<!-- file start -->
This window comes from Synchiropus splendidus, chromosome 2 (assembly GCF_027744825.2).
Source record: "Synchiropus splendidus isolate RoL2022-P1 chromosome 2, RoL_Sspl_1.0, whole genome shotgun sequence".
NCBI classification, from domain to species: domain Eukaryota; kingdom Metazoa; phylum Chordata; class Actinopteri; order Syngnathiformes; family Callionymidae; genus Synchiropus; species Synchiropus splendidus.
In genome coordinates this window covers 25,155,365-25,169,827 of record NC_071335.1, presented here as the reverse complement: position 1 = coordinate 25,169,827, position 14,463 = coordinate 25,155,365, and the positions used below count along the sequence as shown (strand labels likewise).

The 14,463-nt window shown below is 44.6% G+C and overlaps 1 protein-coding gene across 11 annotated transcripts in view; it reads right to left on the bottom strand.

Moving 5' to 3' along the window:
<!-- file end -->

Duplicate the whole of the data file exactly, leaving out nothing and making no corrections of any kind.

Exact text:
This window comes from Synchiropus splendidus, chromosome 2 (assembly GCF_027744825.2).
Source record: "Synchiropus splendidus isolate RoL2022-P1 chromosome 2, RoL_Sspl_1.0, whole genome shotgun sequence".
NCBI classification, from domain to species: domain Eukaryota; kingdom Metazoa; phylum Chordata; class Actinopteri; order Syngnathiformes; family Callionymidae; genus Synchiropus; species Synchiropus splendidus.
In genome coordinates this window covers 25,155,365-25,169,827 of record NC_071335.1, presented here as the reverse complement: position 1 = coordinate 25,169,827, position 14,463 = coordinate 25,155,365, and the positions used below count along the sequence as shown (strand labels likewise).

The 14,463-nt window shown below is 44.6% G+C and overlaps 1 protein-coding gene across 11 annotated transcripts in view; it reads right to left on the bottom strand.

Moving 5' to 3' along the window: